Videos show storm damage around the Piedmont Triad

Healthy Heart 101: For women

This is an archived article and the information in the article may be outdated. Please look at the time stamp on the story to see when it was last updated.

HIGH POINT, N.C. -- Cardiovascular disease is the number one killer of American women, killing one out of three women in the United States.  Since 1984, women have surpassed men in cardiovascular disease-related mortality.

Women often present with heart disease symptoms later than men, and often their symptoms are different than what is commonly associated with heart disease or heart attack.  Some women still experience the classic symptom of chest pain, but other symptoms that can be indicators of heart disease include fatigue, nausea, extreme sweats, shortness of breath, indigestion and neck, jaw and/or back pain.

Because women often present with heart disease symptoms later than men, they often seek treatment later than men.  Therefore it is important for individuals who are experiencing sudden onset of symptoms they have never felt before, such as acid reflux or other feelings they can’t explain, to begin thinking about what could possibly be going on and take action, instead of waiting.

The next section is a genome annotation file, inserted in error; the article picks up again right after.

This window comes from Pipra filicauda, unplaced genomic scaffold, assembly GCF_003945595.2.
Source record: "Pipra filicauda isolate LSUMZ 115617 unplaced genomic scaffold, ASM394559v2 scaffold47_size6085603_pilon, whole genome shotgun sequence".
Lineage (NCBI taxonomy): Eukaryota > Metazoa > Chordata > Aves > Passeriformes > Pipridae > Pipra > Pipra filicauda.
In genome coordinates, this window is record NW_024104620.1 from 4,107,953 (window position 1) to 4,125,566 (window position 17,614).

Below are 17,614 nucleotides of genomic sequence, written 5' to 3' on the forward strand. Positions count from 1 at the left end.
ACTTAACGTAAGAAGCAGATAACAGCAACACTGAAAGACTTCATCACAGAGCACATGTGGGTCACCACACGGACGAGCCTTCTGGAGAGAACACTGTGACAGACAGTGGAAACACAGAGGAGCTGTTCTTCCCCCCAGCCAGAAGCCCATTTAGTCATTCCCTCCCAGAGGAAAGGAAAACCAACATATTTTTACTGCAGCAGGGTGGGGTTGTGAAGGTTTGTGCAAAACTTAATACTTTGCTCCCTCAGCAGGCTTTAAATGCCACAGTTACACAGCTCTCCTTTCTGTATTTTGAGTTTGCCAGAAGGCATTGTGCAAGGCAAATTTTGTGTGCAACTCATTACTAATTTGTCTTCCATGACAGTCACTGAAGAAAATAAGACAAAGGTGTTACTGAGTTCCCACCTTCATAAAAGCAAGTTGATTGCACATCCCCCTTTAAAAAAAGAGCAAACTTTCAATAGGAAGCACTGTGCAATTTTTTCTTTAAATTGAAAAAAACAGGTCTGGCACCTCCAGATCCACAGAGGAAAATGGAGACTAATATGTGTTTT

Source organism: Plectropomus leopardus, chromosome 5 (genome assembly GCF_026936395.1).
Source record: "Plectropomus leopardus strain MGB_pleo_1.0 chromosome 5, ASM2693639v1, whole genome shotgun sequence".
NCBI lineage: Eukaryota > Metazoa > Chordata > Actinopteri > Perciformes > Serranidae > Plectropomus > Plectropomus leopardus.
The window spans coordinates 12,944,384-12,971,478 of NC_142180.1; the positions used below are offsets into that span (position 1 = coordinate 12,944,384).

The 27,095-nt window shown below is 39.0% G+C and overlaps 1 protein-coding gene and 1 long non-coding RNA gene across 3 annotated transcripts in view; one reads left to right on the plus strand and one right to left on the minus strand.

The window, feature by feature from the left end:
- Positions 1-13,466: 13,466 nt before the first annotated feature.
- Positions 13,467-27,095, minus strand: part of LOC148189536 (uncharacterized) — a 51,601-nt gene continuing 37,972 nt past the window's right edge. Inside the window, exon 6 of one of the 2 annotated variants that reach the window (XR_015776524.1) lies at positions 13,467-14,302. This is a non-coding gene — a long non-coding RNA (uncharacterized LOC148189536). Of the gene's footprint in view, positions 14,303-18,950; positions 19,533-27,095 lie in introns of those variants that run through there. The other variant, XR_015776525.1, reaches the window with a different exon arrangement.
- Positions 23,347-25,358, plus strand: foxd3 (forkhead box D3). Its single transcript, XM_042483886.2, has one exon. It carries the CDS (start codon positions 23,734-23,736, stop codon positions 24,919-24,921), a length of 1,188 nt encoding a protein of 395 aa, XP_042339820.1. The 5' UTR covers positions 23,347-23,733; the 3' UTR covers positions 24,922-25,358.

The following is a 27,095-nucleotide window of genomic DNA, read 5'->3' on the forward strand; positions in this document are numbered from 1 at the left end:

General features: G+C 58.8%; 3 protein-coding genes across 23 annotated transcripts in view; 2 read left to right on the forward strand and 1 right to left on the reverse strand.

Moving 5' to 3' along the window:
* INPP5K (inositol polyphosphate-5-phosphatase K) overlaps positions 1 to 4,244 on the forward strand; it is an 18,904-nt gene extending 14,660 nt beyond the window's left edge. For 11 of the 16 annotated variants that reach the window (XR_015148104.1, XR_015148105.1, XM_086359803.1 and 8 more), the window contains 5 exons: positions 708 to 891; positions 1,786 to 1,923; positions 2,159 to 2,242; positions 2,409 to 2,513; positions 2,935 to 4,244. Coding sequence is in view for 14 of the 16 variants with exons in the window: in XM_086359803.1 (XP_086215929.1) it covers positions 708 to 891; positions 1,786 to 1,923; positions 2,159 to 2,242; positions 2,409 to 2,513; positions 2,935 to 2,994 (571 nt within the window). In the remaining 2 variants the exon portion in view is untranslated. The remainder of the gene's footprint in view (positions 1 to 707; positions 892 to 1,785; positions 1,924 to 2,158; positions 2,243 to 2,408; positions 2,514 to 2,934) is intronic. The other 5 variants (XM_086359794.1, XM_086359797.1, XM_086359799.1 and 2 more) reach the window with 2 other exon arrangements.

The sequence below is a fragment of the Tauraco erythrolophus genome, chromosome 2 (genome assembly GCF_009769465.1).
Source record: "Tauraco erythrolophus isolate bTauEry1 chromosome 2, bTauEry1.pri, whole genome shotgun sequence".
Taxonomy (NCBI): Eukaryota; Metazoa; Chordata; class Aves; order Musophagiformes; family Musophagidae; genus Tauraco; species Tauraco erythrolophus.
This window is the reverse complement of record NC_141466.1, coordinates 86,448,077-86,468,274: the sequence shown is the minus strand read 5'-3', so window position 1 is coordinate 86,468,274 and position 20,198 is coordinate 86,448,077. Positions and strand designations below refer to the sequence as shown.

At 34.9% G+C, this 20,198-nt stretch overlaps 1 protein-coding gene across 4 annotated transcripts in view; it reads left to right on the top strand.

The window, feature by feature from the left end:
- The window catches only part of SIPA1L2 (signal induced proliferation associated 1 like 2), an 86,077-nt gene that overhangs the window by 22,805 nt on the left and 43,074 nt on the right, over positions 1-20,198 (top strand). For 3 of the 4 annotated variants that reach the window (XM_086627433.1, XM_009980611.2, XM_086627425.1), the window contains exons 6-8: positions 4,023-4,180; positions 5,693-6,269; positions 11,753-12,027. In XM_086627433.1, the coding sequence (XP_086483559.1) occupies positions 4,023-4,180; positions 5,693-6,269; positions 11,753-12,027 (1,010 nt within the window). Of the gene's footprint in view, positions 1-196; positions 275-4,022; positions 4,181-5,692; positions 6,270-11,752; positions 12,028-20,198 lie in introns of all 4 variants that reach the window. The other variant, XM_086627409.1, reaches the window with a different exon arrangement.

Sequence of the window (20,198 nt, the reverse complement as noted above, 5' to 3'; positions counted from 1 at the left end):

Prompt medical attention and treatment is of utmost importance for those experiencing a heart attack.  If you or someone around you is experiencing symptoms of a heart attack and/or collapses, call 911 immediately. With a specific system in place among the local first responders and an exceptional emergency response team at Cone Health’s Heart and Vascular Center, survival rates of heart attack patients in the community have been greatly improved due to the prompt, coordinated emergency care.

Spokesperson Background:

Dr. Katarina Nelson is a cardiologist at Cone Health Medical Group HeartCare. Dr. Nelson attended medical school at Charles University in Prague, Czech Republic. She completed her medical residency in internal medicine at Wayne State University in Detroit, MI and a cardiology fellowship at the University of Miami. She completed an additional fellowship in advanced cardiovascular imaging at the Brigham and Women’s Hospital/Harvard University in Boston, MA.

Notice: you are using an outdated browser. Microsoft does not recommend using IE as your default browser. Some features on this website, like video and images, might not work properly. For the best experience, please upgrade your browser.